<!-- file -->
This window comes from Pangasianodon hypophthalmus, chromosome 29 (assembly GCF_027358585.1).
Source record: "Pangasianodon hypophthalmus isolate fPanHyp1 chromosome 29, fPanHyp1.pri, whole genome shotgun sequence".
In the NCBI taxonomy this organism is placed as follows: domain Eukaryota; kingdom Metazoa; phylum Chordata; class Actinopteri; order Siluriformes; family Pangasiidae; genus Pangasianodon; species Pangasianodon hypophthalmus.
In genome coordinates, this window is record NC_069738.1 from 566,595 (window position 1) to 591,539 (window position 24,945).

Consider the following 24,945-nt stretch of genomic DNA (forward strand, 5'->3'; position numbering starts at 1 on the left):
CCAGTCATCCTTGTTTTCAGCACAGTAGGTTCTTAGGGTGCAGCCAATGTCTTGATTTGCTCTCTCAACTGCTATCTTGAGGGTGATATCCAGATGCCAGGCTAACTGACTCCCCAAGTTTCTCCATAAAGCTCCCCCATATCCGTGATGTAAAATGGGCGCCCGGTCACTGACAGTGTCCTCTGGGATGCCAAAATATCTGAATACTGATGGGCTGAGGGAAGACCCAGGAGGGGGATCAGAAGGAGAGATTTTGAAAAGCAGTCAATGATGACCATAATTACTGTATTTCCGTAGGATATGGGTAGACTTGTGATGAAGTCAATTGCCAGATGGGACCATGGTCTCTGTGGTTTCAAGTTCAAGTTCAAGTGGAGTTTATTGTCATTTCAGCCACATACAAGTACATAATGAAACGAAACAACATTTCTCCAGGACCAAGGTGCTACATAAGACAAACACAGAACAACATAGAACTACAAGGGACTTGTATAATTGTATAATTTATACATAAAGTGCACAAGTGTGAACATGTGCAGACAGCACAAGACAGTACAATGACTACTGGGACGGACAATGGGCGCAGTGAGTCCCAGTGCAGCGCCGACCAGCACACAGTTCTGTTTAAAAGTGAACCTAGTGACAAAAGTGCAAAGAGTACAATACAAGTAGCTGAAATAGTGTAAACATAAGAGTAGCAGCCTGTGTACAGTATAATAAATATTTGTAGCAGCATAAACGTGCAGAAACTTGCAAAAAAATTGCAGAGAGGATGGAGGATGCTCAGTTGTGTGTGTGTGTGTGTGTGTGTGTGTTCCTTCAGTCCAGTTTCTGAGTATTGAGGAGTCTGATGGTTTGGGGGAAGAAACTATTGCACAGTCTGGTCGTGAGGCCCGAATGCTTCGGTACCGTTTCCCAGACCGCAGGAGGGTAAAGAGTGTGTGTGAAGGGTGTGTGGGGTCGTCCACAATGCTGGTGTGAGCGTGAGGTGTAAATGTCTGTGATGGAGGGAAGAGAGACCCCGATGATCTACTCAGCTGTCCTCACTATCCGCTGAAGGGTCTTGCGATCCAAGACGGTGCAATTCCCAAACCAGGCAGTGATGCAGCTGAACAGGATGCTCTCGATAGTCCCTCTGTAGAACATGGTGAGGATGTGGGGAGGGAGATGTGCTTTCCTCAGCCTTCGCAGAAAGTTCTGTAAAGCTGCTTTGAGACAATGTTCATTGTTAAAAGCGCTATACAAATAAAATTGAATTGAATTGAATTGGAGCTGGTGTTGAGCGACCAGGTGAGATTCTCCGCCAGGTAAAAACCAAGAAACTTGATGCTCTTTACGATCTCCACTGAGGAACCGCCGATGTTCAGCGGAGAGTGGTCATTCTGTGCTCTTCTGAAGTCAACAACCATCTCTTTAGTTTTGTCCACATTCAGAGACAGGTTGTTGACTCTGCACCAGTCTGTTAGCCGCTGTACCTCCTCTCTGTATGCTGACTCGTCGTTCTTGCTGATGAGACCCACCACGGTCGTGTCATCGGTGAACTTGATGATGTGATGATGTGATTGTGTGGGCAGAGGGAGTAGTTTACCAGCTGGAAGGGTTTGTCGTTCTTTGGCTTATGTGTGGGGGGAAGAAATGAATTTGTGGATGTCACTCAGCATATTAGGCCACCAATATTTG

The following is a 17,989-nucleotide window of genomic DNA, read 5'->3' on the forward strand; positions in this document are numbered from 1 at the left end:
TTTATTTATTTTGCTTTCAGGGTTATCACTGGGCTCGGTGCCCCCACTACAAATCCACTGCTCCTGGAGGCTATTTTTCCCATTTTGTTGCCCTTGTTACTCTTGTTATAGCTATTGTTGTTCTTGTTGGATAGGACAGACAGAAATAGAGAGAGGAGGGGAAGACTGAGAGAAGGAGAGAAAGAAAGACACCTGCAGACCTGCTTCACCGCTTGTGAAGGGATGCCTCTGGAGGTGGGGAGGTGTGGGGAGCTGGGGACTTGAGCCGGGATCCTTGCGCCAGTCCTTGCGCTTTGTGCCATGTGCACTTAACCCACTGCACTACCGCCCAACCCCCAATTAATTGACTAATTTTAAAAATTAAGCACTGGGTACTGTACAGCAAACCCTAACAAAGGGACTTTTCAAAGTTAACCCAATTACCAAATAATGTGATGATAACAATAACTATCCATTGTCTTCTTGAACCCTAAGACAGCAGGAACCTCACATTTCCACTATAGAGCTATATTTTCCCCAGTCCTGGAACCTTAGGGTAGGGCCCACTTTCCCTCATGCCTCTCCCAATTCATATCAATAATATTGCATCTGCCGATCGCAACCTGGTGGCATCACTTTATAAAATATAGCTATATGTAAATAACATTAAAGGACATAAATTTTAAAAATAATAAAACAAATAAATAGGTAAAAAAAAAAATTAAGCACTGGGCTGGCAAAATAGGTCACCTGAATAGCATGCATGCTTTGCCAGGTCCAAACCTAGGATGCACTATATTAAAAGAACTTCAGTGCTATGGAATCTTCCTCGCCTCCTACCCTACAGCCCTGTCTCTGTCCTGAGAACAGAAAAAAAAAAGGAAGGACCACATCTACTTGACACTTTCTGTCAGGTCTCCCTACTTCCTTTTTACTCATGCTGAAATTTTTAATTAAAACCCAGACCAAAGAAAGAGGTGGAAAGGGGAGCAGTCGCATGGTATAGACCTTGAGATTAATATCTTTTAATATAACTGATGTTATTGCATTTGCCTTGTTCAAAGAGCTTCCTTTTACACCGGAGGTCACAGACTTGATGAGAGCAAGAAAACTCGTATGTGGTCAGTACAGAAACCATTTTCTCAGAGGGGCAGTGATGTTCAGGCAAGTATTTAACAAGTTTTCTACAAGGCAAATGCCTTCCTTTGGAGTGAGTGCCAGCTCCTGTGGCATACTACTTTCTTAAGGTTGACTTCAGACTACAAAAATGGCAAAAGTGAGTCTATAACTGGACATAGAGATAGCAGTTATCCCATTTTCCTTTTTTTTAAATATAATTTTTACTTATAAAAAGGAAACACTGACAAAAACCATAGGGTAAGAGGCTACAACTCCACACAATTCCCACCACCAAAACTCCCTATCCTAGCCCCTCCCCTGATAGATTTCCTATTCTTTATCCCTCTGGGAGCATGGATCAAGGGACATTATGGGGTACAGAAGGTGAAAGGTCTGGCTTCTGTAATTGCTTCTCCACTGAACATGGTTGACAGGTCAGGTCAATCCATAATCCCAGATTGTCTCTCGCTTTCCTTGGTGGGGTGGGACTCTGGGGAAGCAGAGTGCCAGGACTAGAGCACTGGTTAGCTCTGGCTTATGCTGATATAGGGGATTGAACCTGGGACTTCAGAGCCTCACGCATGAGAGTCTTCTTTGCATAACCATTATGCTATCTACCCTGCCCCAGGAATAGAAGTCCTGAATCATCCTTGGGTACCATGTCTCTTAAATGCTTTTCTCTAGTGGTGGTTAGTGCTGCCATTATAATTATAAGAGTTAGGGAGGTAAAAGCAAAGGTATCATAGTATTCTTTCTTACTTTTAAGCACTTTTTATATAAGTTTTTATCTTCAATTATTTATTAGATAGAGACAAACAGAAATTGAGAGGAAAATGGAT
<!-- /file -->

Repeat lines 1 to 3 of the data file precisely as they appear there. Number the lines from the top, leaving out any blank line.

This window comes from Pangasianodon hypophthalmus, chromosome 29 (assembly GCF_027358585.1).
Source record: "Pangasianodon hypophthalmus isolate fPanHyp1 chromosome 29, fPanHyp1.pri, whole genome shotgun sequence".
In the NCBI taxonomy this organism is placed as follows: domain Eukaryota; kingdom Metazoa; phylum Chordata; class Actinopteri; order Siluriformes; family Pangasiidae; genus Pangasianodon; species Pangasianodon hypophthalmus.